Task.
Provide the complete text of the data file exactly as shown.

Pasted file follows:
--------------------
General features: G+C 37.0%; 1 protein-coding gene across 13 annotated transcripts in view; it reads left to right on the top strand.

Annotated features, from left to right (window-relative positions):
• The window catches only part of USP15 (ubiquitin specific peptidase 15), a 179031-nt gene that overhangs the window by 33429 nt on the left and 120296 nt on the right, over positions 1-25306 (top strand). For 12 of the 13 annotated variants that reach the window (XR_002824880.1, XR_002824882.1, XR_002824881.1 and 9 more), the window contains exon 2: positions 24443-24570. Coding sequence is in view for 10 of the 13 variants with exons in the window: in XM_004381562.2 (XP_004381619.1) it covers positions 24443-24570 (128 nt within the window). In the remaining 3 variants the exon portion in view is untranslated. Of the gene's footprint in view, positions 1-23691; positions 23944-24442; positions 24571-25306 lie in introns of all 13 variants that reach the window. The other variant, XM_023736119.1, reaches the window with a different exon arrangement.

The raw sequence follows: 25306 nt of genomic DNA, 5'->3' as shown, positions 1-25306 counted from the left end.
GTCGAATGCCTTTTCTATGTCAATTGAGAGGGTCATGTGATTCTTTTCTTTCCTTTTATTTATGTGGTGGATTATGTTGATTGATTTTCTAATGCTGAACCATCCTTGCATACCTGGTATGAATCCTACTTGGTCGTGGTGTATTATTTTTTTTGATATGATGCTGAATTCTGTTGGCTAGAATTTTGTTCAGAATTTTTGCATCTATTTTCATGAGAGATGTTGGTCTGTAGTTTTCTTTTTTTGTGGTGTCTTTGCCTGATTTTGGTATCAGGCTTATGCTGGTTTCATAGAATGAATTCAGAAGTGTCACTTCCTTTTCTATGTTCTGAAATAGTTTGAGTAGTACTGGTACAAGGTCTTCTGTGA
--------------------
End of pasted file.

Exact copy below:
General features: G+C 37.0%; 1 protein-coding gene across 13 annotated transcripts in view; it reads left to right on the top strand.

Annotated features, from left to right (window-relative positions):
• The window catches only part of USP15 (ubiquitin specific peptidase 15), a 179031-nt gene that overhangs the window by 33429 nt on the left and 120296 nt on the right, over positions 1-25306 (top strand). For 12 of the 13 annotated variants that reach the window (XR_002824880.1, XR_002824882.1, XR_002824881.1 and 9 more), the window contains exon 2: positions 24443-24570. Coding sequence is in view for 10 of the 13 variants with exons in the window: in XM_004381562.2 (XP_004381619.1) it covers positions 24443-24570 (128 nt within the window). In the remaining 3 variants the exon portion in view is untranslated. Of the gene's footprint in view, positions 1-23691; positions 23944-24442; positions 24571-25306 lie in introns of all 13 variants that reach the window. The other variant, XM_023736119.1, reaches the window with a different exon arrangement.

The raw sequence follows: 25306 nt of genomic DNA, 5'->3' as shown, positions 1-25306 counted from the left end.
GTCGAATGCCTTTTCTATGTCAATTGAGAGGGTCATGTGATTCTTTTCTTTCCTTTTATTTATGTGGTGGATTATGTTGATTGATTTTCTAATGCTGAACCATCCTTGCATACCTGGTATGAATCCTACTTGGTCGTGGTGTATTATTTTTTTTGATATGATGCTGAATTCTGTTGGCTAGAATTTTGTTCAGAATTTTTGCATCTATTTTCATGAGAGATGTTGGTCTGTAGTTTTCTTTTTTTGTGGTGTCTTTGCCTGATTTTGGTATCAGGCTTATGCTGGTTTCATAGAATGAATTCAGAAGTGTCACTTCCTTTTCTATGTTCTGAAATAGTTTGAGTAGTACTGGTACAAGGTCTTCTGTGA